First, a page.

Above: The 2023 EGHS Academic Decathlon team after winning the competition for the second year in a row. Submitted photo
They travel to Texas for the national competition in April
The EGHS Academic Decathlon team put together a winning effort for the second year in a row, capturing the state championship at the March 5 competition at Bryant University. In addition, the team’s coach, Latin teacher Ben Revkin, received the Augustine Capotosto Jr. Award.
Students meet regularly throughout the school year to prepare for the Academic Decathlon, which (as the name implies) features tests in 10 subject areas centered around whatever the topic is for a given year. This year’s topic was the American Revolution. They aren’t always so traditional – last year’s topic was Water.
While the EG team competed in the national competition last year, it was virtual, aka, not particularly exciting. This year, an in-person nationals will take place for the first time since 2019. The team will travel to Frisco, Texas, April 27-29. The team last traveled to a national competition in 2010.
Seniors Zalmay Ahmed and Emmett Bassen-Alexander both credit Revkin for setting the right tone for Acadeca, as it is informally known.
“Mr. Revkin is great at it,” said Zalmay. “He’s not a slave driver, he’s not whipping us. I think the crucial thing is he’s not making you study, he’s steering you toward studying.”
“Mr. Revkin’s experience also helps us,” said Emmett. “His knowledge of the ins and outs of competition has been a massive benefit to the team. He knows how to make Academic Decathlon a club students want to join year after year, and I attribute our team’s success in large part to him.”
As it happens, the coach’s award is named for Gus Capotosto, who lived in East Greenwich.
Preparing for the Athletic Decathlon is a year-long effort and some teams are a bit more hardcore than others. The East Greenwich team is decidedly not hard core, to hear students describe it.
At the beginning of the school year, the team learns what the subject will be for that year’s competition and they start meeting weekly. It’s not an intense schedule..
“We’re just kind of into it for fun,” Zalmay said. “For our team, Acadeca is for fun. We get together, we get a couple of pizzas, and look at the guides and we hang out.”
“I would say that it’s not that we don’t take the actual competition seriously, [it’s] more that our team attitude isn’t overly invested in scores or points,” he said. “When we meet as a team it is always very fun more than anything. We all care about the competition and we’re all competent, but our team attitude is always supportive and lighthearted. I think that positive team spirit is what helps us be a good competitor. We all want to do well, but we know the other team members will be supportive and kind regardless of our numerical score. We all just want each other to have a good time.”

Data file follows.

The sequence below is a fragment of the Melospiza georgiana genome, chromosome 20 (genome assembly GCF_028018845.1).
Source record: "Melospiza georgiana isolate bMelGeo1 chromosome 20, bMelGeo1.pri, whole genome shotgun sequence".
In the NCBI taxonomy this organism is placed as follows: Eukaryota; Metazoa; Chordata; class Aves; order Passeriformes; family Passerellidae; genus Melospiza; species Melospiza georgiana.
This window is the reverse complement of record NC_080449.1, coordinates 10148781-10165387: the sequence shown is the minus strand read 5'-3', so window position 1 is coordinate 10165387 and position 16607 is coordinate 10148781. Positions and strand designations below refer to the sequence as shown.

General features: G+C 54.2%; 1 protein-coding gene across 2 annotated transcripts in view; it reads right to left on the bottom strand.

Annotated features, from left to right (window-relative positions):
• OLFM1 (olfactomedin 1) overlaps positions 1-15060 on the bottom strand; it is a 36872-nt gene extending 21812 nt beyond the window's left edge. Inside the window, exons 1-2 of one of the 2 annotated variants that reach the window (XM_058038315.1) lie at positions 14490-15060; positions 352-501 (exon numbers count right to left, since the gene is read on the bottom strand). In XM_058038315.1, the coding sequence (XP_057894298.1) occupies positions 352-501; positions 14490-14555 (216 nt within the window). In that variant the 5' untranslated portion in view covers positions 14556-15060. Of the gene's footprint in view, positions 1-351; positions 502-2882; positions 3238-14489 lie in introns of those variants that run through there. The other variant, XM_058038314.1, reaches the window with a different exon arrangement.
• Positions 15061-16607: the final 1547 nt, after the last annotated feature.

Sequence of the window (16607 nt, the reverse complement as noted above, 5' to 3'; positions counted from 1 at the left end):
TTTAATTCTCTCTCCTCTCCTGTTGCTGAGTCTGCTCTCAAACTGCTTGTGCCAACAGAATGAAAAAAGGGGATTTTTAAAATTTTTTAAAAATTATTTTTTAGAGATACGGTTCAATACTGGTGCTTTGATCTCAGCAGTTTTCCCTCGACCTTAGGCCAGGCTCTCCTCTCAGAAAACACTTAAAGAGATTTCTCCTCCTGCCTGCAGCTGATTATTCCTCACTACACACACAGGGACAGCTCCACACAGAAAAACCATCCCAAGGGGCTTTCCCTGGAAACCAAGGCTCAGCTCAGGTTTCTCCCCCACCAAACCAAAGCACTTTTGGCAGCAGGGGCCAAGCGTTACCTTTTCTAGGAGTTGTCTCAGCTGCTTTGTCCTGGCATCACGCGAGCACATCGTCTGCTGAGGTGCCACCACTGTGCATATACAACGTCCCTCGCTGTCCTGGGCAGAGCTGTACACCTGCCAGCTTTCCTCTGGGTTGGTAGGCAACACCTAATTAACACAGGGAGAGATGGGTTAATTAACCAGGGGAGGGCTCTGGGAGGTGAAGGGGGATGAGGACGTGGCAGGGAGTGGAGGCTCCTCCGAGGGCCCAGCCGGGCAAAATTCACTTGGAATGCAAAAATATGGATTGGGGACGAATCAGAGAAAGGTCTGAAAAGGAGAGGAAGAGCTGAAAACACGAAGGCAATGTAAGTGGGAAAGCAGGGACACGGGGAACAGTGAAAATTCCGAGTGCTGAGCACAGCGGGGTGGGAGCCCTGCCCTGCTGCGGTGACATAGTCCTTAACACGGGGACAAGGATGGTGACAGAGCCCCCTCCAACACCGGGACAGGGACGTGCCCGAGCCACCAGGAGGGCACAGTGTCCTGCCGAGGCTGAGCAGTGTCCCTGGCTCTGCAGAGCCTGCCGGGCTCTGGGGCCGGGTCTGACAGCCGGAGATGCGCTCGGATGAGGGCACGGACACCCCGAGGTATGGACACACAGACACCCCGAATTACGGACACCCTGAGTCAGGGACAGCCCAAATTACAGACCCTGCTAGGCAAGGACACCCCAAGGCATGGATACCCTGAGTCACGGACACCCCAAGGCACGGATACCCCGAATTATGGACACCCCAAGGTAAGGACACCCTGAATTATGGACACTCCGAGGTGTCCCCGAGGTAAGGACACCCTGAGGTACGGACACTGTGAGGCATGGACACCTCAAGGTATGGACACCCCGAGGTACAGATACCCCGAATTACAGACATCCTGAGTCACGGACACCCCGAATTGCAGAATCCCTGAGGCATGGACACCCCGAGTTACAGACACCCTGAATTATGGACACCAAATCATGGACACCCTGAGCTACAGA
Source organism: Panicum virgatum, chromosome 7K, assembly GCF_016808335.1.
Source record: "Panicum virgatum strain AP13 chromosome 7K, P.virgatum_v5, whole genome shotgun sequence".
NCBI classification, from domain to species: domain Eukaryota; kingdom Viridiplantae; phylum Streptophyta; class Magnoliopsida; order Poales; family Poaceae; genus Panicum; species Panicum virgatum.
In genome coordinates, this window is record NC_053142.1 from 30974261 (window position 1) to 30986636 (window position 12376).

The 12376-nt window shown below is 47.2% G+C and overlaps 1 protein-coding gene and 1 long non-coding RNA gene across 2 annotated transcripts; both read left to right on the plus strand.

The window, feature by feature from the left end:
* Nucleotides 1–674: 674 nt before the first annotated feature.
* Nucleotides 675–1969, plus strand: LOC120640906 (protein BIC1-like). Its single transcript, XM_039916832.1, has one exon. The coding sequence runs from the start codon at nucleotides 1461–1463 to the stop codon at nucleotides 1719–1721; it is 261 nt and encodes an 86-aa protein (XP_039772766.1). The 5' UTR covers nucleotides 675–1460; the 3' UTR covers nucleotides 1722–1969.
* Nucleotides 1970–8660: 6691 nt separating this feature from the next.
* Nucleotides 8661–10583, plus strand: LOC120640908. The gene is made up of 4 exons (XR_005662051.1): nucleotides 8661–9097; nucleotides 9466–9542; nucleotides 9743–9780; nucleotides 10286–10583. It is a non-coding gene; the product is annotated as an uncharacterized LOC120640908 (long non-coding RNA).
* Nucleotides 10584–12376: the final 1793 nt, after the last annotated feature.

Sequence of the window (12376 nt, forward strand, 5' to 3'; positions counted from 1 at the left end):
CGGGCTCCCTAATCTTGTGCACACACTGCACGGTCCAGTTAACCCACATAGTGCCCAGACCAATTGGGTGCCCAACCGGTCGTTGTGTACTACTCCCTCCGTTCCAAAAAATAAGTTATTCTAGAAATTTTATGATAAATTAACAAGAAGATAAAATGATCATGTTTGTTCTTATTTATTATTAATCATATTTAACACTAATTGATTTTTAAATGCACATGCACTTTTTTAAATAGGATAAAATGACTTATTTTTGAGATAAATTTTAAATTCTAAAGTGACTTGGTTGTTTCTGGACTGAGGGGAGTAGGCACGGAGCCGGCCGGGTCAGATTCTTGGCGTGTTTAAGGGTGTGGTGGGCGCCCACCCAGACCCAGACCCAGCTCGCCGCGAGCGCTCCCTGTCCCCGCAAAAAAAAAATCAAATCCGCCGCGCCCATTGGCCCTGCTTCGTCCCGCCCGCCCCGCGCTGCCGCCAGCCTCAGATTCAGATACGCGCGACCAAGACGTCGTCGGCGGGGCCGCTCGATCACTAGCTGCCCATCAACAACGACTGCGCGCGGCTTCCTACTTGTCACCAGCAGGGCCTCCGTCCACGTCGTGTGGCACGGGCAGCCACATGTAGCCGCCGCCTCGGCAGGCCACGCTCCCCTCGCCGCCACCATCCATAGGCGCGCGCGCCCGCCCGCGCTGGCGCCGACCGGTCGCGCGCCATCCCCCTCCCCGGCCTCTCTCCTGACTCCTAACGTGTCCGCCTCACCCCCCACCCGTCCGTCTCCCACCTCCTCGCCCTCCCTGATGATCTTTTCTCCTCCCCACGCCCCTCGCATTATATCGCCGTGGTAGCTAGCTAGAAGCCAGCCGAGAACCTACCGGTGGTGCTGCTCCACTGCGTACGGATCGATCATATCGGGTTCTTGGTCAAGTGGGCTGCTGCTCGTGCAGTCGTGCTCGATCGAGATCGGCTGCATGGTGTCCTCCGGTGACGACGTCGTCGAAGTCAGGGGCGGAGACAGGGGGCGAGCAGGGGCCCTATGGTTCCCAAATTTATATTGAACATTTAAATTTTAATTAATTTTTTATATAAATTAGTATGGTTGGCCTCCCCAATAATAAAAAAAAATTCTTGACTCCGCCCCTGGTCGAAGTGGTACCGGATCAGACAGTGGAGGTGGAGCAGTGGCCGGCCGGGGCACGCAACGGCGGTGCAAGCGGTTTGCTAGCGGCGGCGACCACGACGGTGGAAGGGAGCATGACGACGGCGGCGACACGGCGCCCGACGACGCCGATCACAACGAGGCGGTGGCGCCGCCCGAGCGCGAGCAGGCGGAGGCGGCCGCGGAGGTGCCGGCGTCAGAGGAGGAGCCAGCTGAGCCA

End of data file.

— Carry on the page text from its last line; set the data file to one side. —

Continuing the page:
This was sophomore Sunny Wang’s first year competing. She had been interested in joining her freshman year but the Thursday time slot was tight with her other activities. This year, even though the tight schedule remained, she decided to make it work.
She didn’t know what to expect since it was her first year and, in a way, that helped her stay calm. Ironically, she said, the subjects she medaled in – music and economics – came as happy surprises. She had considered math and science to be her strengths.
Sunny had a good time though and plans to stay with the team next year.
Will the team’s laidback approach work at Nationals? Zalmay said he his doubts. But then again, it might just be their secret weapon.
Zalmay Ahmed earned gold medals in art, music, and social studies; silver in literature and math; and bronze in science. Emmett Bassen-Alexander earned gold medals in music and art; silver in math; and bronze in literature. Sunny earned silver medals in economics and music. Find all the results here: 2023 AcaDeca Team Results.